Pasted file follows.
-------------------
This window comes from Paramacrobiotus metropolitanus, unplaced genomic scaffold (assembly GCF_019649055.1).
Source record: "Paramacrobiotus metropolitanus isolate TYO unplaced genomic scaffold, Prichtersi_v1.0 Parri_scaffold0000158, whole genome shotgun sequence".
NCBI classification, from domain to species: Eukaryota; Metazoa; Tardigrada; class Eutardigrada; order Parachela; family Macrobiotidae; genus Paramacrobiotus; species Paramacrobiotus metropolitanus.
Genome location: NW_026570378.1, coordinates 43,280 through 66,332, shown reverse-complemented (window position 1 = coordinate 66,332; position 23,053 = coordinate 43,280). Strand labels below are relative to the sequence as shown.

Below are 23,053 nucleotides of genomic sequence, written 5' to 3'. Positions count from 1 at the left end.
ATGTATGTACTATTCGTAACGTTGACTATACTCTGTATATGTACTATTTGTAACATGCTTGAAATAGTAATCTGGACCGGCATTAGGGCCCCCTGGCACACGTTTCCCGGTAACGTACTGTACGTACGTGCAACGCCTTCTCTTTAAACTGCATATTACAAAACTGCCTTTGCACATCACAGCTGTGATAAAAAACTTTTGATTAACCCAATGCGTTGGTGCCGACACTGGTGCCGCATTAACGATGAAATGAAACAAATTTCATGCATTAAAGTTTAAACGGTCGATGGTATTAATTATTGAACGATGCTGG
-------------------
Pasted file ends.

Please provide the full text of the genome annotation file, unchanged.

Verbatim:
This window comes from Paramacrobiotus metropolitanus, unplaced genomic scaffold (assembly GCF_019649055.1).
Source record: "Paramacrobiotus metropolitanus isolate TYO unplaced genomic scaffold, Prichtersi_v1.0 Parri_scaffold0000158, whole genome shotgun sequence".
NCBI classification, from domain to species: Eukaryota; Metazoa; Tardigrada; class Eutardigrada; order Parachela; family Macrobiotidae; genus Paramacrobiotus; species Paramacrobiotus metropolitanus.
Genome location: NW_026570378.1, coordinates 43,280 through 66,332, shown reverse-complemented (window position 1 = coordinate 66,332; position 23,053 = coordinate 43,280). Strand labels below are relative to the sequence as shown.

Below are 23,053 nucleotides of genomic sequence, written 5' to 3'. Positions count from 1 at the left end.
ATGTATGTACTATTCGTAACGTTGACTATACTCTGTATATGTACTATTTGTAACATGCTTGAAATAGTAATCTGGACCGGCATTAGGGCCCCCTGGCACACGTTTCCCGGTAACGTACTGTACGTACGTGCAACGCCTTCTCTTTAAACTGCATATTACAAAACTGCCTTTGCACATCACAGCTGTGATAAAAAACTTTTGATTAACCCAATGCGTTGGTGCCGACACTGGTGCCGCATTAACGATGAAATGAAACAAATTTCATGCATTAAAGTTTAAACGGTCGATGGTATTAATTATTGAACGATGCTGG